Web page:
If you are using the lesson plans provided in this blog, you’ll see a half hour set aside for calendar activities before breakfast. When you do this isn’t important. Some families may prefer to add this to their bedtime routine, focusing on recapping the day’s events with their child. If you want to know the what, why, and how of calendar time, that is what this post is about.
The Preschool calendar is fairly large and prominently located. The numbers should be two inches minimum. They can attach to the calendar with hook-and-loop closures, magnets, masking tape, or you can purchase a pocket calendar from a teacher supply store, and the numbers slip into clear plastic pockets. You can periodically change the cards that the numbers are printed on. In the fall, you could use apple-shaped cards. For December, use cards cut in green pine tree shapes. Have special cards for birthdays, vacations, and other activities your child will look forward to.
The purposes of the calendar activity changes with the age of the child. For very young children, it is mostly another language lesson. They won’t really grasp the concept of time, of yesterday, today, and tomorrow. They won’t understand number concepts even when they learn to recite the numbers. But they can learn routines and words. They can learn to say “February” and “Wednesday” and “25”. They might learn to say them altogether – “Today is Wednesday, February 25th”. They can learn to place the square with “25” on it to the calendar, right after the square with “24”. And if you forget to do the calendar, they will remind you!
Older preschoolers can learn the words “yesterday”, “today” and “tomorrow”. Your calendar time may take a little longer now. You’ll start by asking your child what month it is, pointing to a large name tag with the word “February” on it (substitute the correct month). You can point out the letters, if your child is ready to begin letter recognition. Then talk about yesterday. Yesterday it was “Tuesday”, “February 23rd” (again, of course, substitute the correct dates!). What did we do yesterday? Help your child to remember some things that happened yesterday. Did you go to the park and play on the swings? Did Grampa come over to eat pizza for dinner? Continue the discussion of yesterday for a few minutes, or until you sense your child is losing interest. Then talk about today. Teach the child to pronounce the word correctly if he doesn’t already. Wednesday is a hard word to say when you’re little! Discuss a few things that might happen today, or that did happen, if you do calendar at bedtime instead of before breakfast. Let the child post the date to the calendar. Practice saying the date together.
If your preschooler is restless, end the activity. You don’t want him to associate Calendar time with boredom. This is a fun time, a private moment with mom. Stretch it out as long as you can, but end while the child is still enjoying it. You may have to miss a day or two once in a while, or really abbreviate calendar time to only a few moments, but that’s okay. They do that in public school, too!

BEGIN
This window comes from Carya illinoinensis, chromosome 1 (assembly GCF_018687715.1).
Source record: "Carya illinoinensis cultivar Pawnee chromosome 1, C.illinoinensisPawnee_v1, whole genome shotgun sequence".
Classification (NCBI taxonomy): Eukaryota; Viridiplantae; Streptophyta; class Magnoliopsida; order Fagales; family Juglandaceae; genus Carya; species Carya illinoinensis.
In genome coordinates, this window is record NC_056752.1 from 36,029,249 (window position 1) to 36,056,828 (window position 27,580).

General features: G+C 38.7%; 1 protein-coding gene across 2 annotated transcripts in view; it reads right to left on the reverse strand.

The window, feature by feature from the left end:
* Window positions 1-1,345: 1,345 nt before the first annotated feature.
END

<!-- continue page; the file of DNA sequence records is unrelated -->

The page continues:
As your child progresses, Calendar time will include counting. If the child doesn’t immediately guess that “24” comes after “23”, then start at 1 and count to 24. Later, you can teach skip-counting. Count by twos, missing every other date. Or by threes, saying a number, then skip two. Skip counting is a more advanced activity, your child may not be ready for that until age five or more. But learning to skip count makes memorizing the multiplication table a snap!
I chose a narrow wall in the hallway for our calendar. It is about 40 inches wide, and from floor to ceiling. I bought a bright Dr. Seuss border, and taped it all around the wall. Then I bought a blank calendar, and a pack of numbers from a school supply house. You could also make yours from poster board. My numbers are black, printed on red apples with a yellow background. The opposite side is green, with yellow books on them, and the numbers, for a little variety. I also bought the month cards, which are bright and colorful. All the numbers get taped to the wall scattered around the blank calendar, and day by day get transferred on to the calendar.
Below the calendar I tape large posters that fit with the unit we’re studying. For foods week, we taped a poster of fruits and a poster of vegetables. My granddaughter sits in my lap and we point to the foods. I say the name, she tries to say it, and we talk. Some days she points to a vegetable, and asks “whasthat?” I answer. Some days I point to the pictures, and ask her “what’s that?” The more words your young child learns, the better able he is able to communicate his wants and needs. The better young children communicate, the less frequently they go into “melt down” mode – temper tantrums. It must be awfully frustrating when you know what you want but no one understands you!
The wall space above the calendar is where I post my granddaughter’s art work. This gets rotated frequently, as she makes a new picture every day and there is room for only about four pictures.
If your child is really snuggly, and not in a hurry for breakfast, you might use calendar time to teach a new song or fingerplay, or to sing the ones he already knows. If not, you can cover new songs after breakfast, perhaps while your child is still in his highchair. Again, the schedule is yours to rearrange in whatever way best suits you and your child.